The Complete Roderick – John Sladek (1980)
‘Roderick is a robot who learns. He begins life looking like a toy tank, thinking like a child, and knowing nothing whatever of human ways. But as he will discover, growing up and becoming fully human is no easy task in a world where many people seem to have little difficulty giving up their humanity and descending to other levels. Published here for the first time in one volume, the two novels which comprise The Complete Roderick are John Slack’s satirical masterpiece.’
Blurb to the 2001 Gollancz SF Masterworks edition.
‘Roderick was in his room reading I, Robot, wondering when the I character was going to put in an appearance. There must be one, because otherwise the author would have called it He, Robot, or They Robots. He couldn’t imagine how it would feel, being hooked up these three terrible laws of robotics….’ (p 227)
Roderick is a robot, and has been given a copy of the famous Isaac Asimov book by Father Warren, head of The Catholic School in which he has been enrolled. The priest hopes that the book will persuade Roderick – whom he believes to be a severely disabled boy – that robots are fictional creatures.
This develops into a wonderful theological discussion in which Roderick brutally and logically demolishes Asimov’s three laws, which is – in some SF circles I am sure – tantamount to blasphemy. This is only one of the many small jewels in this modern twist on the story of Pinocchio.
It’s interesting that Sladek’s creation should be a robot, rather than an android or An Artificial Intelligence (Capital A, Capital I). Robots as such are rare devices in late Twentieth Century SF. The word has become dated, rooted as much in a cinematic history as a literary one, and is associated with the clanking metal creatures of B-Movies and low-budget TV series. Asimov, of course, though not the first author to explore the concept, is arguably the one most associated with robots.
The term has acquired an air of absurdity, which is why perhaps Roderick fits so neatly into the world Sladek has created for him.
The novel is more about the humans who are woven in a complex pattern around Roderick’s ‘life’ from the outset, the absurdity of their obsessions and irrelevancies ruthlessly reflected from Roderick’s child-like naivety and inarguable logic. It is densely packed with ironies, subtle jokes – many of which are genre-specific and which are aimed at seasoned SF fans – and observations of actions whose consequences are often dropped casually into the narrative pages later.
Roderick’s journey through life is a hectic roller-coaster of a ride. Created in the University of Minnetonka he is ‘liberated’ by his creator and sent to live with foster-parents, one of whom he accidentally kills before nailing himself into a crate and getting posted on to his next home, from where he is kidnapped by gypsies, sold into slavery, rescued… and so it goes on.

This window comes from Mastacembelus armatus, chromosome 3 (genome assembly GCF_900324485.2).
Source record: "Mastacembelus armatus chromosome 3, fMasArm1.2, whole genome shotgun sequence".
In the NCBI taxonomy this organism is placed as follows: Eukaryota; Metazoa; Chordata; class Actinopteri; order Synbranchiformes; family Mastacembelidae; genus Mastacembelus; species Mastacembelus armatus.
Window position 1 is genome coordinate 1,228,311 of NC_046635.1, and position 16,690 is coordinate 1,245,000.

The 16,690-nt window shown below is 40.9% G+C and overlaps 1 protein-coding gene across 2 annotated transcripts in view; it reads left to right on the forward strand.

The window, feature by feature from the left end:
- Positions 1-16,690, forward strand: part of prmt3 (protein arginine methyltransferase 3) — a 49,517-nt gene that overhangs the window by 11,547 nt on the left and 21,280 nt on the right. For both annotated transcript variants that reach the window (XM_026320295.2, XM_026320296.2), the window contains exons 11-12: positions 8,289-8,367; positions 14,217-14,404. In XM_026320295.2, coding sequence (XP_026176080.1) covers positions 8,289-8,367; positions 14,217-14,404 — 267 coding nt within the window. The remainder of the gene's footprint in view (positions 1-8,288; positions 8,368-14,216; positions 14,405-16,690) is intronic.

Postmodernism in some aspects of its manifestation employs the use of icons and conventions of the past, given a contemporary twist, which is exactly what Sladek does here with the term ‘robot’, lifting a genre convention of SF of the first half of the Twentieth century and making it the centrepiece of a Nineteen Eighties novel. If by the Nineteen Eighties the term was unfashionable in SF, it was still very much a part of the English Language, as it is today, though used on the whole to describe the automated devices employed in manufacturing industry, something of which Sladek was no doubt well aware. There are constant references and examples within the text of our dependence on robots/computers/labour-saving devices, and our attitude toward them, polarised by the surreal opposed views of Hank Dinks (Leader of the Luddite movement) and his ex-wife Indica (Leader of the Machine Liberationist).
As a novel, it is sometimes over-complex and demands re-reading if only to pick up on jokes and references one might have missed the first time round.
It’s witty, farcical, quite brilliant and, although listed in Pringle’s 100 Greatest SF Novels is, strictly speaking, not an SF novel at all.
Roderick is a literary rather than a mechanical device who, like Pinocchio and The Tin Man before him, embodies more humanity than the ‘meat’ specimens with whom he comes into contact. But at no stage is he a fully realised ‘mechanism’ and although Sladek gives us clues as to his appearance, the details of his construction are a mystery, but arguably an unimportant one.
Through this device Sladek mercilessly exposes the hypocrisy, inhumanity and absurdity of The Military, The Church, The Media, The Art World, The Business Community and the Publishing Industry, often so subtly that it almost passes one by.
‘Maybe he is a priest, maybe he ain’t,’ the General said to Roderick. ‘You can’t hardly tell the clergy from anybody else these days, they go around wearing drag and smoking pot just like human beings.’ (p. 435)